Machine Design
Computational fluid dynamics tells sailboat engineers where not to put second roller furler

Computational fluid dynamics tells sailboat engineers where not to put second roller furler

A certain roller-furling configuration caused large-amplitude sail oscillation or rig pumping.

Many of the newer cruising sailboats in the 40-ft-and-up sizes are built with double headstays in the bow with one roller furling located behind another.

The forward roller-furling stay carries a big Genoa jib. The next stay aft carries a working jib.

Some boats also carry a third stay aft of the first two as a small blade staysail for storm conditions. Roller furling makes it easy to change these sails for a wide range of wind speeds.

During a recent squall, a new 40 footer had her rolled-up double headstays oscillating violently back and forth perpendicular to the wind direction, and the stays were shaking hard. This action was disconcerting to the boat’s owners, to say the least, so we decided to try to pinpoint the cause.

The wind was blowing 15 to 16 knots with gusts to 26 knots. The frequency of oscillation of each headstay was about 1.6 to 1.8 cycles/sec. The rolled sail formed a 6 to 7-in.-diameter cylinder. A pure guess of the amplitude of vibration put it at 10 to 12 in., side to side, for a total movement of about 20 to 24 in. This large amplitude or “rig pumping” was surprising because the wind was not that strong.

The challenge was to model fluid flows in computational fluid dynamics (CFD) software to pinpoint the problem with the particular roller-furling configuration.

The problem necessitates matching the physical case with a mathematical model. First, solving fluid-flow problems requires calculating the Reynolds number:

Reynolds number = [air density (velocity) (diameter of furled sail)]/dynamic viscosity

Next comes determining the drag coefficients. This is easy because drag coefficients for a cylinder in cross-flow versus the Reynolds number are given in just about every fluid-flow book. One publication not only gave the drag coefficients, it also showed the four flow regimes for a wide range of wind speeds. These regimes divide the drag coefficient versus Reynolds number curve into regions where the slope changes markedly to reflect actual physical changes in airflow.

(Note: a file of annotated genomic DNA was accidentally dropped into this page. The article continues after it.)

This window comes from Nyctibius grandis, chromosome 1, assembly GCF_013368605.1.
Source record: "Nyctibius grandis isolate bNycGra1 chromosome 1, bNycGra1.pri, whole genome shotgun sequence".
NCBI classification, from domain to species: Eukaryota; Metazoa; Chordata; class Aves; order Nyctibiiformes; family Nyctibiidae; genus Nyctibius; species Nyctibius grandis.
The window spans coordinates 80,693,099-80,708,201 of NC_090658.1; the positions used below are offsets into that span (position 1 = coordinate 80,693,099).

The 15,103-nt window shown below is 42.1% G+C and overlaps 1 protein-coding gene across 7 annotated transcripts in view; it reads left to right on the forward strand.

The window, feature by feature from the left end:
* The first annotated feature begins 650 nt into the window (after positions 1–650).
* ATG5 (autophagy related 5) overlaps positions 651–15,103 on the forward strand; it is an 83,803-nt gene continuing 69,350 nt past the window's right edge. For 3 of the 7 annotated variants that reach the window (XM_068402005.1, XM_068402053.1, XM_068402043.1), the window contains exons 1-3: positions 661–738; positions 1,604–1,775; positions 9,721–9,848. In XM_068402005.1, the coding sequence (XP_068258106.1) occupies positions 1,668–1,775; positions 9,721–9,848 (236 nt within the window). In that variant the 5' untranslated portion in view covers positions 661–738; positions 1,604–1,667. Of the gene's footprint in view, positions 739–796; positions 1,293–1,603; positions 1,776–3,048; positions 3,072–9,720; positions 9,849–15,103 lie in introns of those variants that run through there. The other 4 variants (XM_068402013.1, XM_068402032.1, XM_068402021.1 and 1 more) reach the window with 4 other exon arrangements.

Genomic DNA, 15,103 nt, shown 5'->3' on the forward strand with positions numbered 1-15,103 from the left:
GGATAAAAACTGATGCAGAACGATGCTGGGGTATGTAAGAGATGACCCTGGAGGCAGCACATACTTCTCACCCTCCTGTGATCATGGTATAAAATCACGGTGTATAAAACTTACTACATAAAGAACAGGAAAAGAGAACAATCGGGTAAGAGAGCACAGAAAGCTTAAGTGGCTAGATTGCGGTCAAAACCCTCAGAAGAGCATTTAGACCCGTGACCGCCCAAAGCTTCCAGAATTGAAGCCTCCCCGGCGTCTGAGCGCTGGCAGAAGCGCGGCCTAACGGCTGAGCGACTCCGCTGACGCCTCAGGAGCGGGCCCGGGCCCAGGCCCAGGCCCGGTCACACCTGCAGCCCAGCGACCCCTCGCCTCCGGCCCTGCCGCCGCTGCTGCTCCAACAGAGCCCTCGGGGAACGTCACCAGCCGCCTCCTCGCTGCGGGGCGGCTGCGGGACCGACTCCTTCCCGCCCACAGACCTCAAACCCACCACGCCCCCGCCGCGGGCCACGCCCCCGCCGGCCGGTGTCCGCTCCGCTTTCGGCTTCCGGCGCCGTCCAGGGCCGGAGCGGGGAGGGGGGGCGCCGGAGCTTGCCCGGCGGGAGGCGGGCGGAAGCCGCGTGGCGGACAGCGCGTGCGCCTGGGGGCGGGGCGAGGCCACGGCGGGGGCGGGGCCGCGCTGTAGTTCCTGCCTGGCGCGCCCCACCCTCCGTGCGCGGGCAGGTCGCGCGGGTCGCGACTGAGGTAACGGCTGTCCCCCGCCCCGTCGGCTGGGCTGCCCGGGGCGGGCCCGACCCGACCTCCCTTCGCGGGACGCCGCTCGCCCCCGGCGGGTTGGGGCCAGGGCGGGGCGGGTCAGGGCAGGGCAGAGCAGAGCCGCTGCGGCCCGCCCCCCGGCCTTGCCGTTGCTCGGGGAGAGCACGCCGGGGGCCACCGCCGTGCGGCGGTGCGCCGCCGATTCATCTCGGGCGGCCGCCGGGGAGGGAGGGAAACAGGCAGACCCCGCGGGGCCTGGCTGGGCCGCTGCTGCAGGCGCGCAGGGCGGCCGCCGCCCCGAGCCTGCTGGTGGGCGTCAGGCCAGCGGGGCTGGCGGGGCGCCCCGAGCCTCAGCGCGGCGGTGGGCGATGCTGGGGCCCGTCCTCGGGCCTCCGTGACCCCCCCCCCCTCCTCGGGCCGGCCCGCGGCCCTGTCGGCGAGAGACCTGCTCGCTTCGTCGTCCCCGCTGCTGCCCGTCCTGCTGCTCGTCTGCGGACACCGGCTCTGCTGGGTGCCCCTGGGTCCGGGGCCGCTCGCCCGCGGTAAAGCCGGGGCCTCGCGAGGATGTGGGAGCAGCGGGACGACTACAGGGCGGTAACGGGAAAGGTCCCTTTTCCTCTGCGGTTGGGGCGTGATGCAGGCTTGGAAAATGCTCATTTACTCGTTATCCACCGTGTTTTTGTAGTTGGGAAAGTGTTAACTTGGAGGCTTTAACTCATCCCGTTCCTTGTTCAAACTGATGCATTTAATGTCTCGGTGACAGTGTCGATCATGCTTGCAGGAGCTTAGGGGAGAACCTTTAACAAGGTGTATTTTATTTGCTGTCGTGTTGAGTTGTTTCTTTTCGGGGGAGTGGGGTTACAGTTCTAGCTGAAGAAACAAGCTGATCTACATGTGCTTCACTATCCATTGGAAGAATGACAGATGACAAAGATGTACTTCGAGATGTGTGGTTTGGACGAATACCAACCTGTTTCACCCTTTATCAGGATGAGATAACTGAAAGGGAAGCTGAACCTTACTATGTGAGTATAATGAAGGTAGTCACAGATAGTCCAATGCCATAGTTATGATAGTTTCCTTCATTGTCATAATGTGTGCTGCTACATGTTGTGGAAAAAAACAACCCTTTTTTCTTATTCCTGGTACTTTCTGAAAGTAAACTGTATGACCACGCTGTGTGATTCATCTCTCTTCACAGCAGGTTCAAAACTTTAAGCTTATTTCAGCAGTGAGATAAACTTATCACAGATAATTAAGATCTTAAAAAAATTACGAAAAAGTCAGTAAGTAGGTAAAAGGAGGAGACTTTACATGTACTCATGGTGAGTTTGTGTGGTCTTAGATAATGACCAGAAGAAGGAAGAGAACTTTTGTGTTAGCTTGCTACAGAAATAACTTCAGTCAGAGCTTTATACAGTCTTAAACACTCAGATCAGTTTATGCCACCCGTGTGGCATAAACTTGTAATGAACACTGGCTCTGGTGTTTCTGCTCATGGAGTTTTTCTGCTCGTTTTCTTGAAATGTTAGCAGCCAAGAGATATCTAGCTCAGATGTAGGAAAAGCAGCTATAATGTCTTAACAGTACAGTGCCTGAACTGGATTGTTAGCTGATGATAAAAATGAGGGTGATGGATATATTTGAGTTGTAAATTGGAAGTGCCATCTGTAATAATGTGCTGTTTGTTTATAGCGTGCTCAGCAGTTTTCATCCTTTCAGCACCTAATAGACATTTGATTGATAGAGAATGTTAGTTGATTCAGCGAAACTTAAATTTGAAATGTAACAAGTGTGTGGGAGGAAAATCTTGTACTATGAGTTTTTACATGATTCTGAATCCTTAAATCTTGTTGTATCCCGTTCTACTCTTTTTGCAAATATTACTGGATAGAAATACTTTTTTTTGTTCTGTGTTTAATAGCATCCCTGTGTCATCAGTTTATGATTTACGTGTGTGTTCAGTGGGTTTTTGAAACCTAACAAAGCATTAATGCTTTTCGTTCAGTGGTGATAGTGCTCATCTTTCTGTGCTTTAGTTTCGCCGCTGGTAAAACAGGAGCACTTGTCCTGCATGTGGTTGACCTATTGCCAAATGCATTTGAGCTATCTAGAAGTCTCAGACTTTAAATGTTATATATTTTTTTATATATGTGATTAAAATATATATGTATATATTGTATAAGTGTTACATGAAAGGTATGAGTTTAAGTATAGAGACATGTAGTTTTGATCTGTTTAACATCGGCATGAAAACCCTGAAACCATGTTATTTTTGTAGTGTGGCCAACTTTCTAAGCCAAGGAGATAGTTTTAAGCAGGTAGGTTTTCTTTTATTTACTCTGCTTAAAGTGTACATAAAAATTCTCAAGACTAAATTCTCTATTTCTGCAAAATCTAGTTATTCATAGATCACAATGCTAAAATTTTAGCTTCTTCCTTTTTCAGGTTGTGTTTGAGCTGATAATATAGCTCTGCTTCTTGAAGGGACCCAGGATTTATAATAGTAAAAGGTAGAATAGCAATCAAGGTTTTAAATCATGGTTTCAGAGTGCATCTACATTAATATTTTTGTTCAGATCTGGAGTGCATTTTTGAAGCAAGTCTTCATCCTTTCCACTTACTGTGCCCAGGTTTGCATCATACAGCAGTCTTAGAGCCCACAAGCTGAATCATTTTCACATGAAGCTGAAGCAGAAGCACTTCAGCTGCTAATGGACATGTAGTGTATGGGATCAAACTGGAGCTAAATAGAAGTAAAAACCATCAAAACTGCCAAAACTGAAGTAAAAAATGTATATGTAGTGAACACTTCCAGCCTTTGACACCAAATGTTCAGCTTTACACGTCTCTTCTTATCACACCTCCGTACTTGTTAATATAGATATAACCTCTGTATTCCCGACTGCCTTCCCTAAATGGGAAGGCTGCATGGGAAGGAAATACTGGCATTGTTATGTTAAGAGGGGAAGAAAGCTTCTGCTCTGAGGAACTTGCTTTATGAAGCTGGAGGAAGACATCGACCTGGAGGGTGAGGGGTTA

For the first regime, flow around the furled jib is laminar. The flow pattern is symmetric and the Reynolds numbers for the 7-in.-diameter jib are less than 1. Back-calculating wind velocity from the Reynolds number equation gives about 7 in./hr for this geometry. As such, this regime is of no consequence to the cruising sailor.

Regime two flows around the furled jib and includes Reynolds numbers from 1 to 1,000. Here, a Reynolds number of 1,000 means the wind is only blowing at about 0.18 knots with the drag coefficient ranging from about 10 at the lower flows to 1 at the higher flows. A flow rate of 0.18 knots is also of no consequence. However, from a technical viewpoint, this is an interesting regime because these flows include Karman vortice trail patterns.

At first it seemed the Karman pattern rolled off the first headsail and hit the second rolled sail in its wake.

The resource publications also gave the relationship between the shedding frequency, the diameter of the cylinder or rolled sail, D, and the wind velocity, V:

Karman Vortice Shedding frequency = 0.22 (V/D)

This relationship is dimensionless. The value 0.22 is independent of the choice of units and is known as the Strouhal number. What it means physically is the vortices shed at regular intervals 4.5-in. diameters apart (the inverse of 0.22). Picture an immersed cylinder moving through fluid shedding at regular intervals.

The Karman shedding frequency for 16 knots of free air velocity is 10 cycles/sec. It is 16 cycles/sec at 25 knots of air velocity — nearly 10 times higher than the observed frequency. It was clear that Karman vortices were not causing the rig pumping.

In regime three, the Reynolds numbers range from 1,000 to 50,0000. For the 7-in.-diameter furled jib, the calculated wind range is 0.18 to 80 knots. The drag coefficient remains fairly constant at 1 over this range. The flow pattern remains unsteady, perhaps as a carryover from regime two.

For the fourth regime, the fluid flow of the cylinder shape is almost a straight steady symmetrical pattern about the jib centerline. This is something no sailor wants to see because the velocities of more than 80 to 160 knots will probably destroy the furled jib.

This data is used in a simple model of the fluid dynamics of a furled jib.

The drag force is given by:
Drag force = ½ Drag coefficient (projected area ) air density (velocity2)

For a 55-ft length of rolled jib in 70°F air, the drag force is 26 lbf in 16 knots and 64 lbf in 25 knots of wind. This is a large force for so little wind.

So what do these results mean for the average cruising sailor? When a rolled jib is about 6 to 7 in. in diameter, the flow velocity maximizes periodically 18 to 28 in. behind the jib. This happens to be the separation distance of some of the double headstay designs. Based on the one analysis, this appears to be a bad place to locate the second furler.

Also read and visit — Blue Ridge NumericsPatriot Engineering Co.
“Fundamentals of Heat and Mass Transfer,” Third Edition, by Frank Incropera and David DeWitt, John Wiley & Sons, 1990.
“Fundamentals of Momentum, Heat and Mass Transfer,” By Welty, Wicks, & Wilson, John Wiley & Sons, 1969.
“Mechanical Vibrations,” by J. P. Den Hartog. This classic Dover Edition was first published in 1985 by General Publishing Company Ltd., Toronto, Canada. The original was published in 1935 by McGraw-Hill.

© 2010 Penton Media, Inc.

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